The intuitive view is that there is a way things are that is independent of human opinion, and that we are capable of arriving at belief about how things are that is objectively reasonable, binding on anyone capable of appreciating the relevant evidence regardless of their social or cultural perspective. Difficult as these notions may be, it is a mistake to think that recent philosophy has uncovered powerful reasons for rejecting them.

The Metaphysics and Ethics of Relativism by Carol Rovane

I would have to read this book at least one more time in order to feel confident about summarizing the conclusions the author reaches. However, here’s my impression after reading it once. As I understand her aims, Carol Rovane wants to clearly explain what relativism is with respect to science and ethics, and then determine whether we should endorse relativism with respect to either of those domains.

She begins by criticizing what she calls “the prevailing, consensus view” of relativism, which she says relies on the idea of disagreement. This is the idea that relativism arises “with a certain kind of disagreement that is said to be, first of all, ‘irresoluble’ [i.e. unsolvable], but also, second, ‘irresoluble’ for the specific reason that both parties are right” [15-16]. Rovane prefers defining relativism in terms of alternatives, which may or may not involve disagreement, and which are themselves explainable in terms of “normative insularity”.

According to Rovane, relativists believe that some alternative views in science or ethics are cut off from other scientific or ethical views. Logic neither “mandates, licenses or prohibits” inferences between them, so two people can hold alternative views about science or ethics and logic has nothing to say about the alternatives [94]. It’s as if, metaphorically speaking, people can occupy different scientific or ethical worlds. Non-relativists, on the other hand, believe that all truth bearers are logically related, either directly or indirectly. My scientific views aren’t insulated from your scientific views, and your ethical views aren’t insulated from mine. We all occupy the same scientific world and the same ethical world.

Rovane goes so far as to label the non-relativist and relativist positions in terms of how many “worlds” they mandate. What she calls “unimundialism” is the non-relativistic view that there is only one world (in which there is no “normative insularity” between propositions in science or ethics). “Multimundialism” is the relativistic view that there are many worlds (in which there is “normative insularity” between some scientific or ethical propositions).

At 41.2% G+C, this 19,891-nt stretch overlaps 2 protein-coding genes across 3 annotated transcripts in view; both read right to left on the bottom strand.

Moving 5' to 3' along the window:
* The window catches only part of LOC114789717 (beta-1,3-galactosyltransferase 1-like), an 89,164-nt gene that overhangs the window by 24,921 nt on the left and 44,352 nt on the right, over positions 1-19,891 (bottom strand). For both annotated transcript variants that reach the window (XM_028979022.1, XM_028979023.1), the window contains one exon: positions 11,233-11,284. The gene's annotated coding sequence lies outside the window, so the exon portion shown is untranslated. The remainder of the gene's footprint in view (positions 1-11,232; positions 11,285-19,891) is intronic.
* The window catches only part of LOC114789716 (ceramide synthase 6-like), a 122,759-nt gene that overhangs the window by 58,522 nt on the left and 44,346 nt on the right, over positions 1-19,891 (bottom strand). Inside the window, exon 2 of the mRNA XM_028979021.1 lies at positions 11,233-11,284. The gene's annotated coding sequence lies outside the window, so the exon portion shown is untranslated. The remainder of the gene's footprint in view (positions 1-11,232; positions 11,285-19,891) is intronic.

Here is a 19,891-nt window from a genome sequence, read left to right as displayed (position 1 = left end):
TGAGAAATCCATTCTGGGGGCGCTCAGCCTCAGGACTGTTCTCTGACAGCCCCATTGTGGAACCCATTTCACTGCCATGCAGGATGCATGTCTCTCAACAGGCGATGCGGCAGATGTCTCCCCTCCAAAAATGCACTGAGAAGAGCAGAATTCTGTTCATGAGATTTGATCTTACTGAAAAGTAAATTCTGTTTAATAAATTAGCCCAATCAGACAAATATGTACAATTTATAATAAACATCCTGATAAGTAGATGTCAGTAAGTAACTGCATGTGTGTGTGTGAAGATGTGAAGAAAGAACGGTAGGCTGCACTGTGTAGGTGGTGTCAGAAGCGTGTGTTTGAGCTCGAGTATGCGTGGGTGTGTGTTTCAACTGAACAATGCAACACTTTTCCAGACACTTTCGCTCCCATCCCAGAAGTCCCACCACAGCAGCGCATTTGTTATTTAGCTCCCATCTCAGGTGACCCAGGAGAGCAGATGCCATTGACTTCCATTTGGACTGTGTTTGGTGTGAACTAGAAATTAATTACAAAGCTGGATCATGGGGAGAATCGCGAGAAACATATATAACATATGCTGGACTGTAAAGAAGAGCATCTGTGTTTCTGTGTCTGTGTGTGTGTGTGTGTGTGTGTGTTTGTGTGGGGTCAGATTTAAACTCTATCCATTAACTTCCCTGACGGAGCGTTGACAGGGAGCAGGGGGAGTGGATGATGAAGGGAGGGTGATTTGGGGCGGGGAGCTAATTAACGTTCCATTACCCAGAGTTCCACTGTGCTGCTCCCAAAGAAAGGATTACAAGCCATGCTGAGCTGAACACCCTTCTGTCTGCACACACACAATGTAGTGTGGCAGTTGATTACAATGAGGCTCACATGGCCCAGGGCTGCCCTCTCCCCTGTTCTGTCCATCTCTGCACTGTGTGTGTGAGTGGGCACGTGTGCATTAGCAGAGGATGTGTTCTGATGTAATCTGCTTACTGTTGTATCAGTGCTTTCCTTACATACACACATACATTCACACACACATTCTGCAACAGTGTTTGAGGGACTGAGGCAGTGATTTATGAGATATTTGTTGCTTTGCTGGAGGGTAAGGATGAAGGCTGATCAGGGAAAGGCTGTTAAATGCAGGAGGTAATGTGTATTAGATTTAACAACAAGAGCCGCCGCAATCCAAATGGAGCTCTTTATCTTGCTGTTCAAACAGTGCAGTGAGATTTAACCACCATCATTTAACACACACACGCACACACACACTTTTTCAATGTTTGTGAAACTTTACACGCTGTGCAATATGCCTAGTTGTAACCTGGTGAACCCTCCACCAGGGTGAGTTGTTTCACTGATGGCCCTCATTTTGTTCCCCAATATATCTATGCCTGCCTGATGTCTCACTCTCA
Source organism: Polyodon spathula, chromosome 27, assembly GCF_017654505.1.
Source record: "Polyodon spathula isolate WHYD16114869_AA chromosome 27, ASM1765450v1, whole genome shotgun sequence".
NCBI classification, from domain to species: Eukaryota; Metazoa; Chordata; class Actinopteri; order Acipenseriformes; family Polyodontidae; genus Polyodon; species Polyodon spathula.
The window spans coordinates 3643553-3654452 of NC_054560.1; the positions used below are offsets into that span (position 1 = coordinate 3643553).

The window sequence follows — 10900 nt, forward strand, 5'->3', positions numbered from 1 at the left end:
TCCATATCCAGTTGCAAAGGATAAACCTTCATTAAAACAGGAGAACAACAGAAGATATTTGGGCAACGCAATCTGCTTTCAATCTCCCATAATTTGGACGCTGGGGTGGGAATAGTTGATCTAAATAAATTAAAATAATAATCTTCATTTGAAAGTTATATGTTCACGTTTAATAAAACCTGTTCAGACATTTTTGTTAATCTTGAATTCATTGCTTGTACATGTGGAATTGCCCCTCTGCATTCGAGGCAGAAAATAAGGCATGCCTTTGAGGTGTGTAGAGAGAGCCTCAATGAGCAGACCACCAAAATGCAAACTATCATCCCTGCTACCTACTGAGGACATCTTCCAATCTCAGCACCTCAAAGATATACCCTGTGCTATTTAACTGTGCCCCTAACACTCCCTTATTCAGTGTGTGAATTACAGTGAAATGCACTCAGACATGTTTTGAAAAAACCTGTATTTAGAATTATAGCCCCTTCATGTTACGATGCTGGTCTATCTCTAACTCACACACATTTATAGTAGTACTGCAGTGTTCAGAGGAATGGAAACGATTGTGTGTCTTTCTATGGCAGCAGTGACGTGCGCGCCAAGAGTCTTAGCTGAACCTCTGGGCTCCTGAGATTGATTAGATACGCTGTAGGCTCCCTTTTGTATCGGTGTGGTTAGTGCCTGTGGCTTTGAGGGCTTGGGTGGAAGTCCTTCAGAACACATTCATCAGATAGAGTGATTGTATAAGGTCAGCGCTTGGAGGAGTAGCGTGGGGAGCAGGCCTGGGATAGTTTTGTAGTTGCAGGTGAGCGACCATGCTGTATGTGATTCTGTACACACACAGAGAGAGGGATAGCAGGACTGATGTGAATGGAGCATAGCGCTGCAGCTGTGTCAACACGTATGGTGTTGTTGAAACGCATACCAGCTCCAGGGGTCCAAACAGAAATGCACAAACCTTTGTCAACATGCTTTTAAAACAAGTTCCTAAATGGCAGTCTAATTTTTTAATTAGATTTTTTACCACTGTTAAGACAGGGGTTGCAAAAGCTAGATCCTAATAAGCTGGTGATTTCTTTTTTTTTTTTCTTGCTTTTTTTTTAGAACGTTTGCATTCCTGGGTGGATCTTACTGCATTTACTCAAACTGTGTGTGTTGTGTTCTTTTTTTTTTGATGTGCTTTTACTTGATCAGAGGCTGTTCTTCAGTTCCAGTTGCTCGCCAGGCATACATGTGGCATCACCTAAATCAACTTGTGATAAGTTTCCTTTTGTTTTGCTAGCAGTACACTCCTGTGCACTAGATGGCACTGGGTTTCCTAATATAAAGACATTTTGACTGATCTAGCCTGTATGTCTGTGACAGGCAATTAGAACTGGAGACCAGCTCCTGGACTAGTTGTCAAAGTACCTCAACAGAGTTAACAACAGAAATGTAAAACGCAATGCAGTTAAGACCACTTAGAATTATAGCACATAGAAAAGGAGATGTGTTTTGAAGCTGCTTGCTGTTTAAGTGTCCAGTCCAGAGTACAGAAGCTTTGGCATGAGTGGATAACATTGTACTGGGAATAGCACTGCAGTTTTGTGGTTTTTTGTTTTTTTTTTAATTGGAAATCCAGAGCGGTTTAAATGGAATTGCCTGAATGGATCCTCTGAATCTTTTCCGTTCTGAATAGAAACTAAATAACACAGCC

I think the conclusion she reaches is that scientific theories apply to a single world, so it’s best not to think of science in unimundial or non-relativistic terms. Reality is one, so alternative scientific theories can’t be equally correct. But unlike scientists, who all study the same world, people grow up and live their daily lives in various social conditions. These social conditions help determine which behavior is morally correct for them. Rovane thinks it’s fair to say, therefore, metaphorically speaking, that people inhabit different ethical worlds depending on their particular social conditions. Hence, multimundialism or relativism is an acceptable view with respect to ethics.

To help justify her relativistic conclusion regarding ethics, Rovane asks us to imagine two women. One woman was brought up in Europe or America and accepts the ethical importance of autonomy, i.e. every individual’s right to make their way in the world according to their own needs and desires while respecting the needs and desires of other people. The other woman was brought up in a village in India and sincerely believes she has an ethical obligation to obey her parents, even if it means giving up her right to pursue her own needs and desires.  Rovane argues that these two women live in very different ethical worlds. Their societies are so different when it comes to ethical issues that each woman is acting ethically, even though they are following very different paths and choosing to obey very different ethical principles.

Philosophical Relativity by Peter Unger

Unger argues that some philosophical problems have no solution because certain key terms can be understood in two different ways. Since neither way of understanding these terms is better than the other, there is no correct solution to the problems in which these terms play a role.  

He offers the word “flat” as a typical, non-philosophical term that has two such senses. In one sense, something is flat if it is relatively flat compared to other things of a similar or different nature, depending on the context. Kansas is flat compared to Vermont, and the tops of coffee tables are flat compared to lots of other objects. Unger calls this the “contextualist” case.  

In another sense, however, Kansas clearly isn’t perfectly or absolutely flat, nor are coffee tables. The only thing that is flat in this sense is probably a plane as defined in geometry. Unger calls this the “invariantist” case, since the meaning of the specified term in this case doesn’t vary from context to context.